Gibbons: That’s Charles’s fault, really. I was up for it since day one, but Charles was dragging his heels. But no, it’s strange when you do a follow-up to something that’s been successful. It’s actually great, I think, to have a bit of perspective, to be able to analyze what you did the first time around and see what really worked and what maybe didn’t work so much. Also, in this case, because the technology has moved on 25 years, which is an incredible distance to come in the world of technology today, what we’ve been able to do is so much more than we were able to do back in the ’90s. We probably couldn’t even visualize ourselves doing it back then.
Although it’s taken time, I feel it’s a good time, particularly because the original game has still had some life in it. It’s still available. There were a lot of people out there waiting for a sequel. Certainly there’s a very loyal, strong fanbase who’ve been prepared to wait. The timing, although long, actually turned out pretty well.
Cecil: Dave, you sent me a fax that you sent in 1995, which was some ideas for Beneath a Steel Sky 2. Which kind of swirled around for a time. But can I take you back to 1994 and the Amiga version, where we had 32 colors? Our resolution was 320-by-200. Every pixel mattered. You became a bit of a master, didn’t you? I remember you describing it to somebody as being like jewelry.
Gibbons: Because you had to construct with sprites, the little figures. I don’t know if people nowadays are aware what sprites are, but the little moving figures, just like building something from multicolored Lego. When you looked at it from a distance, it kind of looked real. I was fine, actually — when you have a lot of restrictions it can actually enhance your creativity. You have to think of solutions to things. But I was very much tutored in that by Charles’s team as to what you could and couldn’t do. Of course the backgrounds were all drawn in pencil on pieces of paper and then scanned and watercolored. It sounds like something from the time of Charles Dickens now.
To me, the thing that I can be quite boastful about, because I really wasn’t involved in it, was the gameplay of Beneath a Steel Sky. It was so compelling that it transcended the limitations of the visuals. That was the other thing that brought people back, that they remembered Beneath a Steel Sky as being a wonderful bit of gameplay. I think that’s true of Beyond a Steel Sky as well.
Cecil: I think you’re doing yourself down slightly, Dave. If you remember, when we were writing the story, you used to take that long trip to Hull, which we talked about before. It’s slightly embarrassing even to admit this, but it was actually quite late in the game where somebody in the design team, and it might have been you or me or somebody else, said, “It’s his dad.” And suddenly, in that incredible serendipity of — when so many ideas work — and I think they did, it was a strong story — and you make this thing, and then everything cascades back and you say, “Oh, wow. Actually that works really well.” You hadn’t started the comic book at that point. Everything worked. That then allowed us to really focus on the original comic book, because that was what it was all about, his father coming back to get him.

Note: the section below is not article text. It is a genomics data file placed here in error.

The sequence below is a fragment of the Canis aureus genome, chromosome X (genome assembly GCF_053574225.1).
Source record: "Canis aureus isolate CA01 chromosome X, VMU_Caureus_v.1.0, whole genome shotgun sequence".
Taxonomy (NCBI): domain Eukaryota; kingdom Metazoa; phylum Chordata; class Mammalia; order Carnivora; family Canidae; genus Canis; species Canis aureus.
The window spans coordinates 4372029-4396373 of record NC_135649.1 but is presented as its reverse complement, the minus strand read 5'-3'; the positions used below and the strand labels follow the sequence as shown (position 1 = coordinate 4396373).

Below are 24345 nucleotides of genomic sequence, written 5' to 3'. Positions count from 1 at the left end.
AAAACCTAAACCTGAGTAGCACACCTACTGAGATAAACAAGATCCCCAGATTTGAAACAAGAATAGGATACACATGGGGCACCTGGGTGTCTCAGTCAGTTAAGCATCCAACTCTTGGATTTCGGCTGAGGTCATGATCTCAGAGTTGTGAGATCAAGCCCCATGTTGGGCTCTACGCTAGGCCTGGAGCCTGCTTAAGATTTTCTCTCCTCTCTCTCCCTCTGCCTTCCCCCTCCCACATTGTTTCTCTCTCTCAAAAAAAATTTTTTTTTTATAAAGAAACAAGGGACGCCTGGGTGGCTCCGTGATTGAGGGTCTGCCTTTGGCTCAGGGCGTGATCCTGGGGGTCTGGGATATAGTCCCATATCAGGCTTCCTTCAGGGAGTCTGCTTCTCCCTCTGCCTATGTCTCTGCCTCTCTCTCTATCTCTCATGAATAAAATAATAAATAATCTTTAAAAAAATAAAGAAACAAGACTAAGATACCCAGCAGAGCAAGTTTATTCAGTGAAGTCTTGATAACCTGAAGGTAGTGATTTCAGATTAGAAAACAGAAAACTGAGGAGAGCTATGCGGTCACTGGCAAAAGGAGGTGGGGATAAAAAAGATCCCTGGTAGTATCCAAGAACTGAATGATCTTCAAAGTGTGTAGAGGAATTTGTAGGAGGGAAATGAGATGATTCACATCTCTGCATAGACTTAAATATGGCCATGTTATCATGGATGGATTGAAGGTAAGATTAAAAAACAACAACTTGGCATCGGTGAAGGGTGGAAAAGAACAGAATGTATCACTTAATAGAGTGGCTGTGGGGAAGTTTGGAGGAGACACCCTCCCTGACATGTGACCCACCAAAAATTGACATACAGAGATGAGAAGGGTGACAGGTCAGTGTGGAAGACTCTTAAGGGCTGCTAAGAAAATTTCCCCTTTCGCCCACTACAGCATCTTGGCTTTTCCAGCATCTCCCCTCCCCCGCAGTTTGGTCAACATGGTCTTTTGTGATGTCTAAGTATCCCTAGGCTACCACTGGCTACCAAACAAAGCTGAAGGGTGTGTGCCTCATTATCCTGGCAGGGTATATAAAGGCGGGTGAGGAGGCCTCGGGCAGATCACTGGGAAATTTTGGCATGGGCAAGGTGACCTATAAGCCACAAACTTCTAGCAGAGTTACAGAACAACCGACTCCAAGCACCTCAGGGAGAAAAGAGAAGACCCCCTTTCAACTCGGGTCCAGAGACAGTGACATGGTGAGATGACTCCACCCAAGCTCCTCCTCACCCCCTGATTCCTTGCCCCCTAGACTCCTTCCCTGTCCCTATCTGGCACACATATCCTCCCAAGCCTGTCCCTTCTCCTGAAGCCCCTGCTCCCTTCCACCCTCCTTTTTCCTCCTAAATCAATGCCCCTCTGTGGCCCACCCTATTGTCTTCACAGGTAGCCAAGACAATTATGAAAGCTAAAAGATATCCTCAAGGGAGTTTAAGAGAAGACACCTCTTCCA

Gibbons: That’s true, because although the gameplay and the experience began with the comic, which introduced you to it and set all the backstory up, as you say, it was actually done last. It was really good that by the time we finally figured out the end of it, we were able to go back and make it appear as if we knew what the ending was going to be at the very beginning. That was a nice bit of of gameplay there.
I’ve found that with things before, where there’s a missing piece. It’s like you’re doing a jigsaw. If you can just find that missing piece, everything starts to coalesce around it. It was an exciting time, and I do remember those train journeys well. It certainly gave me hours and hours to think about things before we had our discussions.
Cecil: And now we’re like politicians. You asked one question and we’ve answered completely differently. Your question was, why 25 years? Part of it is actually commercial. You remember that at the end of the ’90s, or even before that — in the late ‘90s you had enormously popular adventure games. And then the PlayStation came out. Publishers who were absolutely keen to get their games on this new platform decided that adventures wouldn’t work. They stopped commissioning adventures, and retailers stopped stocking adventures.
That’s when, effectively, the adventure game died. It was impossible to get any distribution through a publisher or a retailer until quite late in the 2000s. The Nintendo DS did a great service, because they started introducing adventure games again, games like Professor Layton. We were able to publish Broken Sword on the Nintendo DS and bring it across to the App Store when that launched. That brought us a new lease on life. It was those commercial changes that made it possible.